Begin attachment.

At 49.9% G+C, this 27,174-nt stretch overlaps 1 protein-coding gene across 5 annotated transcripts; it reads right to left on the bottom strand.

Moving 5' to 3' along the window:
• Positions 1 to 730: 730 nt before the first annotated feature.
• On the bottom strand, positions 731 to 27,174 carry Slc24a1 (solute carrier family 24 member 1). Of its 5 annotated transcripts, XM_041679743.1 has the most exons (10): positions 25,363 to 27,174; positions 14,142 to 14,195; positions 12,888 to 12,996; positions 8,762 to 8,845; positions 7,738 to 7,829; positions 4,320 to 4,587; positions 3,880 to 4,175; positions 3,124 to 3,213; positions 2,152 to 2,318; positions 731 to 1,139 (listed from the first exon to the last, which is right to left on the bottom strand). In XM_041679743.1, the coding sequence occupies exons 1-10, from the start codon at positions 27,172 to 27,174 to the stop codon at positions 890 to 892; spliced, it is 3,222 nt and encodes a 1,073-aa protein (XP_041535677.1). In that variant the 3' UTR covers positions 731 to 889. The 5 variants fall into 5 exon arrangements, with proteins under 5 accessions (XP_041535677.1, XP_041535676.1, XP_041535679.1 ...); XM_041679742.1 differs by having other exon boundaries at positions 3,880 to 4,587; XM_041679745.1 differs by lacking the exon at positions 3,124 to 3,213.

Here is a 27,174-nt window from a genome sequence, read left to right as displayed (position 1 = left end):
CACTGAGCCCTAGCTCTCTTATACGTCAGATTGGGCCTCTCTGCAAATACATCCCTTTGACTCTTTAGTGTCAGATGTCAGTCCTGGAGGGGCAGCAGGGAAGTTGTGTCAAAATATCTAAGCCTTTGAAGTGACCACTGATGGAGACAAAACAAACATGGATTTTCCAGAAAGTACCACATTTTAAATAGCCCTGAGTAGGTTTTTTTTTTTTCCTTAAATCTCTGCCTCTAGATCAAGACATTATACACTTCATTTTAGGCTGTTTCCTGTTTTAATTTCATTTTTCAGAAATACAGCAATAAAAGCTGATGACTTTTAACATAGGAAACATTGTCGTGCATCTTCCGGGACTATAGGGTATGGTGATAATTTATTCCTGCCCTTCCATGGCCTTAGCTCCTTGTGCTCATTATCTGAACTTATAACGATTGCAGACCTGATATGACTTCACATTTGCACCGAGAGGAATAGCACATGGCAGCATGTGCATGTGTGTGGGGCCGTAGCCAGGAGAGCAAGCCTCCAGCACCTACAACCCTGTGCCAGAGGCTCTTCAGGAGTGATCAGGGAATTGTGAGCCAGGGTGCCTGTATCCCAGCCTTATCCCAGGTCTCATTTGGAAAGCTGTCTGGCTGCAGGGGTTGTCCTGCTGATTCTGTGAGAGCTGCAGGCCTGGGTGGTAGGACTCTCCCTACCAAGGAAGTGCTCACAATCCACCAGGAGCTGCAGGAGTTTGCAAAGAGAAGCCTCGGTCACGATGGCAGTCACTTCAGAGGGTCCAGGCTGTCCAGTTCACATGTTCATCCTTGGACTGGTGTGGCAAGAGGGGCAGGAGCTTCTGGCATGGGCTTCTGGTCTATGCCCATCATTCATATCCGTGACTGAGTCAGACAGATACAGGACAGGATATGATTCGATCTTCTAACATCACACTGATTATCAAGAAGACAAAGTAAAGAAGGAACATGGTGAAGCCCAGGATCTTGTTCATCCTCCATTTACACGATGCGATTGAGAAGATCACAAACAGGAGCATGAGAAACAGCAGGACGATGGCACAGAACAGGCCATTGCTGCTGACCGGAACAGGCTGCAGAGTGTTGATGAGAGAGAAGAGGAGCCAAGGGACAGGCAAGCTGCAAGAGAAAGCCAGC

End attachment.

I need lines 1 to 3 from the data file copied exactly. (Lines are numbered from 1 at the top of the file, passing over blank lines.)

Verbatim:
At 49.9% G+C, this 27,174-nt stretch overlaps 1 protein-coding gene across 5 annotated transcripts; it reads right to left on the bottom strand.

Moving 5' to 3' along the window:
• Positions 1 to 730: 730 nt before the first annotated feature.